There are no special restrictions applicable to the working hours or rest breaks for shift workers.
All employees covered by the Employment Ordinance, irrespective of their hours of work, are entitled to basic protections under the Ordinance. Employees who are employed under a continuous contract by the same employer for four weeks or more, with at least 18 hours worked in each week are further entitled to additional benefits.
Optional (as long as minimum wages are respected overall).
Employees are paid on monthly basis. The wages must be no later than 7 days after they are due. The due date is decided between the employer and the employee.
End of year payment (including double pay, 13th-month payment, bonus) of a contractual nature. It applies to an employee employed under a continuous contract in accordance with a term of his contract (including agreement made orally or in writing, in express or implied term). It does not include any payment which is of a gratuitous nature or which is payable at the discretion of the employer.
An employee is entitled to annual leave with pay after having been employed under a continuous contract for every 12 months. Annual leave entitlement increases progressively from 7 days to a maximum of 14 days according to years of service:
All employees are entitled to statutory holidays. Most employers however extend entitlement to all general holidays. There are 12 statutory holidays and 5 general holidays.
14 weeks and can begin at any time between two and four weeks before the expected date of birth of the child.
Payment by employer
The employee is eligible for maternity leave pay if she has been employed under a continuous contract for not less than 40 weeks immediately before the commencement of scheduled maternity leave.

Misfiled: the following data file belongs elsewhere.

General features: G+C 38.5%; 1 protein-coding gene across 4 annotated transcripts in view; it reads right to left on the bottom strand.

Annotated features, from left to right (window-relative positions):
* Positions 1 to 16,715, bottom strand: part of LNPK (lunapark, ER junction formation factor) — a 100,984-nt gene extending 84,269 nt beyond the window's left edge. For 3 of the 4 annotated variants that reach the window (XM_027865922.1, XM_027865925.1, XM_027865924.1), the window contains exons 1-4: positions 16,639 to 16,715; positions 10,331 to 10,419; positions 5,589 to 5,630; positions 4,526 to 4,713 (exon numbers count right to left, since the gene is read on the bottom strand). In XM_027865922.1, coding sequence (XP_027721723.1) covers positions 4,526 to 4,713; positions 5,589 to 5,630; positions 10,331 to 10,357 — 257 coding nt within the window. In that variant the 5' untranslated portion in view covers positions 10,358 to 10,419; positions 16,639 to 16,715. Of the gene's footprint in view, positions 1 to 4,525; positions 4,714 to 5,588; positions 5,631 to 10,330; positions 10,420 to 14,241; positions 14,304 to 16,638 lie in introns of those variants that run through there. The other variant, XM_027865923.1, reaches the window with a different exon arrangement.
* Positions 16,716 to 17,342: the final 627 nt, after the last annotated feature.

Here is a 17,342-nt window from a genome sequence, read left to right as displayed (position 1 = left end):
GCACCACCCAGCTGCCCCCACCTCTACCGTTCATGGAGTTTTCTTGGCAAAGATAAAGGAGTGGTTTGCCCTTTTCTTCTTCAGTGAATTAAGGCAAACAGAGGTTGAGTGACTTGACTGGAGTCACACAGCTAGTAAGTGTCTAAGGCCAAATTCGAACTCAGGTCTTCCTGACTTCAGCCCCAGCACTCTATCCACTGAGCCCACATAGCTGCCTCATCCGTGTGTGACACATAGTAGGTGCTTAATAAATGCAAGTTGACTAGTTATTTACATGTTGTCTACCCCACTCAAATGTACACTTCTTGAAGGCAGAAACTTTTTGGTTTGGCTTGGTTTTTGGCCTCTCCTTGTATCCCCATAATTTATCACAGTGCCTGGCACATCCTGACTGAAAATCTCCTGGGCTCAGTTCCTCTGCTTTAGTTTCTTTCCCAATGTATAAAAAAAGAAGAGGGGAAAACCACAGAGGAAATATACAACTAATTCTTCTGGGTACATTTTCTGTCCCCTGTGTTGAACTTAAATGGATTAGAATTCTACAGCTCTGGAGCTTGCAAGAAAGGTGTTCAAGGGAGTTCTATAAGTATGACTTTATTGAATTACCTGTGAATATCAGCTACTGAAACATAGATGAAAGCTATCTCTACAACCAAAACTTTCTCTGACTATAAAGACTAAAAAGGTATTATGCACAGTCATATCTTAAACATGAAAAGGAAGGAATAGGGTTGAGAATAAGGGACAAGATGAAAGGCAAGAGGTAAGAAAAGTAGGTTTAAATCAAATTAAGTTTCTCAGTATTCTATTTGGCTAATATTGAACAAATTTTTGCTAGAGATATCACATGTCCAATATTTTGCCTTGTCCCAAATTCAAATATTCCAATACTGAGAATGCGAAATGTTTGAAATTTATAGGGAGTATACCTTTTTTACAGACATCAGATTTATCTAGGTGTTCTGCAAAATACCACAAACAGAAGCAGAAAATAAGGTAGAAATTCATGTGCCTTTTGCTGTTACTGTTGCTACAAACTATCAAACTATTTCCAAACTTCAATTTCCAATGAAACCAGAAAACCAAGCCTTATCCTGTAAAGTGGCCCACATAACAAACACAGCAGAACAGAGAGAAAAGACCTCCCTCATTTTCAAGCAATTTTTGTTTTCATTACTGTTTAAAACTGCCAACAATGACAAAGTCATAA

The daily rate of maternity leave pay is a sum equivalent to 4/5 (80%) of the average daily wages earned by an employee in the 12-month period preceding the first day of maternity leave.
Male employees are entitled to 5 days’ paternity leave.
Payment by employer
The employee is eligible for paternity leave pay if he has been employed under a continuous contract for not less than 40 weeks immediately before the day of paternity leave.
Payment by employer
The daily rate of paternity leave pay is a sum equivalent to 4/5 (80%) of the average daily wages earned by an employee in the 12-month period preceding the day of paternity leave.
No statutory laws or regulations.
A contract of employment may be terminated by the employer or employee by giving the other party due notice or payment in lieu of notice.
Statutory restrictions on termination
An employer shall not dismiss an employee under the following circumstances:
An employee may claim for remedies against an employer under the following situations:
During Probation Period
1. Within first month: not required
2. After the first month where a contract makes provision for the required length of notice: as per the agreement
3. After the first month where the contract doesn’t make provision: not less than 7 days notice
For continuous contract / After probation period
1.Where contract makes provision: as per the agreement, no less than 7 days.
2.Where the contract doesn’t make provision: not less than 1 month.
An employee is eligible for severance payment or long service payment subject to the following conditions:
not less than 24 months under a continuous payment
a.) employee is dismissed by reason of redundancy
b) contract expires without being renewed by reason of redundancy
c) The employee is laid off
Long Service Payment
not less than 5 years under a continuous contract
a) employee is dismissed but not due to serious misconduct
b) dismissal is not due to the reason of redundancy
c) employment contract expired without being renewed
d) employee dies
e) employee reigns on ill-health
f) employee resigns on grounds of old age
An employee will not be simultaneously entitled to both long service payment and severance payment.
Amount of payment
(last month wages* x 2/3)# x reckonable years of services
* An employee may also elect to use his average wages in the 12 months immediately preceding the termination of the employment contract
# The sum should not exceed 2/3 of HK$ 22,500 (i.e. HK$ 15,000)
The maximum amount of severance payment or long service payment is HK$ 390,000.